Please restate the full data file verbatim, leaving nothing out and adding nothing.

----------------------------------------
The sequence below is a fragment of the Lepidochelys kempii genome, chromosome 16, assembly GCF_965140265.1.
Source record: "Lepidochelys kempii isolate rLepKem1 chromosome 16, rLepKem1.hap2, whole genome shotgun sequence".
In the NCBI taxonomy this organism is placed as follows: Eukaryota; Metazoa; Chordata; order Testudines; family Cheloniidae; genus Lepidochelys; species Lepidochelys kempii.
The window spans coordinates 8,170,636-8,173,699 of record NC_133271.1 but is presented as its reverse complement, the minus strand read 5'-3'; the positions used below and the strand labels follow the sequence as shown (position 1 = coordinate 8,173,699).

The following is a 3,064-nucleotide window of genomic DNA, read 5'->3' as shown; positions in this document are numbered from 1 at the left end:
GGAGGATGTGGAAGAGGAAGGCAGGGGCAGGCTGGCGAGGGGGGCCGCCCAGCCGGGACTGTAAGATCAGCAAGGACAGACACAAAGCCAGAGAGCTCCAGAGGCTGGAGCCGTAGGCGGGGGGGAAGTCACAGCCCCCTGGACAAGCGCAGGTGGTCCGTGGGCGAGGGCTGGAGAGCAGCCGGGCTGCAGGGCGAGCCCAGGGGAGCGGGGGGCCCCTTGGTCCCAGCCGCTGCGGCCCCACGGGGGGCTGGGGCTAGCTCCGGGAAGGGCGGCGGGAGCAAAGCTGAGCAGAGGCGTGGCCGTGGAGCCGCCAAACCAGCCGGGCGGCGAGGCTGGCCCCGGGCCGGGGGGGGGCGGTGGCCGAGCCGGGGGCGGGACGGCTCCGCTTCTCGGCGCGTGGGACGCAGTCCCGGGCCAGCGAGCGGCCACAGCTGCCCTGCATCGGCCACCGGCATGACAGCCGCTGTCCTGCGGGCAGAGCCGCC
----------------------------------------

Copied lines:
The sequence below is a fragment of the Lepidochelys kempii genome, chromosome 16, assembly GCF_965140265.1.
Source record: "Lepidochelys kempii isolate rLepKem1 chromosome 16, rLepKem1.hap2, whole genome shotgun sequence".
In the NCBI taxonomy this organism is placed as follows: Eukaryota; Metazoa; Chordata; order Testudines; family Cheloniidae; genus Lepidochelys; species Lepidochelys kempii.
The window spans coordinates 8,170,636-8,173,699 of record NC_133271.1 but is presented as its reverse complement, the minus strand read 5'-3'; the positions used below and the strand labels follow the sequence as shown (position 1 = coordinate 8,173,699).

The following is a 3,064-nucleotide window of genomic DNA, read 5'->3' as shown; positions in this document are numbered from 1 at the left end:
GGAGGATGTGGAAGAGGAAGGCAGGGGCAGGCTGGCGAGGGGGGCCGCCCAGCCGGGACTGTAAGATCAGCAAGGACAGACACAAAGCCAGAGAGCTCCAGAGGCTGGAGCCGTAGGCGGGGGGGAAGTCACAGCCCCCTGGACAAGCGCAGGTGGTCCGTGGGCGAGGGCTGGAGAGCAGCCGGGCTGCAGGGCGAGCCCAGGGGAGCGGGGGGCCCCTTGGTCCCAGCCGCTGCGGCCCCACGGGGGGCTGGGGCTAGCTCCGGGAAGGGCGGCGGGAGCAAAGCTGAGCAGAGGCGTGGCCGTGGAGCCGCCAAACCAGCCGGGCGGCGAGGCTGGCCCCGGGCCGGGGGGGGGCGGTGGCCGAGCCGGGGGCGGGACGGCTCCGCTTCTCGGCGCGTGGGACGCAGTCCCGGGCCAGCGAGCGGCCACAGCTGCCCTGCATCGGCCACCGGCATGACAGCCGCTGTCCTGCGGGCAGAGCCGCC